Is Your Future Singular or Plural?

This week I asked someone a rather simple question:

“Is your future singular or plural?”

At first glance, it appears to be a rather innocent sentence. However, as you peel back the onion-like layers that enshroud this question, your answer provides significant insights about your beliefs. The easiest way to define the difference between a singular and a plural future is to tell the stories of Josh and Katie.

A Singular Future

Josh has always wanted to be a firefighter. This dream germinated when he was a young boy watching his neighbor’s house burn down. The idea has grown with him as he has matured. As a young adult, he has invested his time and training doing countless hours of physical and mental preparation. Yesterday, he finally got the letter he had been waiting for from his local Fire Department. But it held devastating news. He was not selected. Josh’s dream has come to an end and he found himself drifting as he was cut off from his anchor.

Josh struggled with his circumstances because he held one view of what the future would look like. The pursuit of a singular future can focus us, but it can also leave us without an anchor when dreams and reality collide.

A Plural Future

Katie is young college graduate, energetic and full of ideas. At times, her ideas overwhelm her because there is simply too many things that she wants to do. Yesterday, she got an unexpected letter in the mail. It was an invitation to join the Peace Corps for the next 12 months in the tiny African country of Burkina Faso. The place is so obscure she had to use Google to discover where it was! Despite her many dreams, she had never considered the Peace Corps. However, with time and consideration, she has come to realize that this opportunity aligns with her dreams, albeit in a way she would never have scripted. She has always wanted to travel, to help people and to make a difference in the world. Burkina Faso does all of these rather well and she decides to pursue this unexpected opportunity.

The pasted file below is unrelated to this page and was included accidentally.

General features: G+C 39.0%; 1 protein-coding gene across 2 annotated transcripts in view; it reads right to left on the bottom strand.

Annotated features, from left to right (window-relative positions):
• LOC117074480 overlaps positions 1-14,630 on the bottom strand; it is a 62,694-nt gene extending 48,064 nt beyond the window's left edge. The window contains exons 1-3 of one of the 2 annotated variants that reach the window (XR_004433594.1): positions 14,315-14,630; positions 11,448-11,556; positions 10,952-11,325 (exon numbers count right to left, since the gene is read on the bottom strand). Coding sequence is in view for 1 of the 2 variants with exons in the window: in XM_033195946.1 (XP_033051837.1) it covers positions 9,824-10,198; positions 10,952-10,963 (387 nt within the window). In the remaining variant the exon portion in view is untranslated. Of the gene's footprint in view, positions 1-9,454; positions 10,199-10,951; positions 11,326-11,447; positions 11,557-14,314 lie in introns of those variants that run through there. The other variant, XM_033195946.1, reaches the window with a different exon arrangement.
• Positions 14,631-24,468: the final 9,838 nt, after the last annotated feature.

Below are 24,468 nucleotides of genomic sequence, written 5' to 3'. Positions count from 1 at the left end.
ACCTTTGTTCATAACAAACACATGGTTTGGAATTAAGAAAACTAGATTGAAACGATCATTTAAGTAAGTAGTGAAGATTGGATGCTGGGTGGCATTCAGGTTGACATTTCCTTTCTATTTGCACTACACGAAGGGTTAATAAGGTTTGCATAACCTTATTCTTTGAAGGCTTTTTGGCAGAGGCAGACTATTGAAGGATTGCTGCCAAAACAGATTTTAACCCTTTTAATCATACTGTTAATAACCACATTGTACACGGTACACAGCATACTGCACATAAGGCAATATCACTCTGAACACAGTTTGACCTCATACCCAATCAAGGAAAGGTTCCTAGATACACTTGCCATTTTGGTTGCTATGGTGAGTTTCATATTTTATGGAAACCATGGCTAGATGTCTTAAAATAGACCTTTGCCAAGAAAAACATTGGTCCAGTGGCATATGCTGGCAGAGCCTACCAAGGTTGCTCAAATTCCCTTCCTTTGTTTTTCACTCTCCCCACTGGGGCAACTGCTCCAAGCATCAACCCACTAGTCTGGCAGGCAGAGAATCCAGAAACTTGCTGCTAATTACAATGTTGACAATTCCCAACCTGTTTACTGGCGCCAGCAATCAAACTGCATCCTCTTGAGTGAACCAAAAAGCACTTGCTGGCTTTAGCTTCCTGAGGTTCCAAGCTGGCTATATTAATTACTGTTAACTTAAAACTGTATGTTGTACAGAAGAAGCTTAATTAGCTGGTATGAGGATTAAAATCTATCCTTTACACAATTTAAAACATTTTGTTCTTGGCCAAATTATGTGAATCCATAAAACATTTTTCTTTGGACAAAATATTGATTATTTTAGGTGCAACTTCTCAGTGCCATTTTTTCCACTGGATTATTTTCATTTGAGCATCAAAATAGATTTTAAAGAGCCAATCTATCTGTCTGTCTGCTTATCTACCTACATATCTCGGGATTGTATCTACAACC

Katie embraced an unexpected future because she held many views of what it could look like. A plural future can feel confusing because it often requires us to hold onto conflicting ideas at the same time. However, when we understand the core values that drive our dreams, it can lead to wonderful and unexpected results. Like a year in Burkina Faso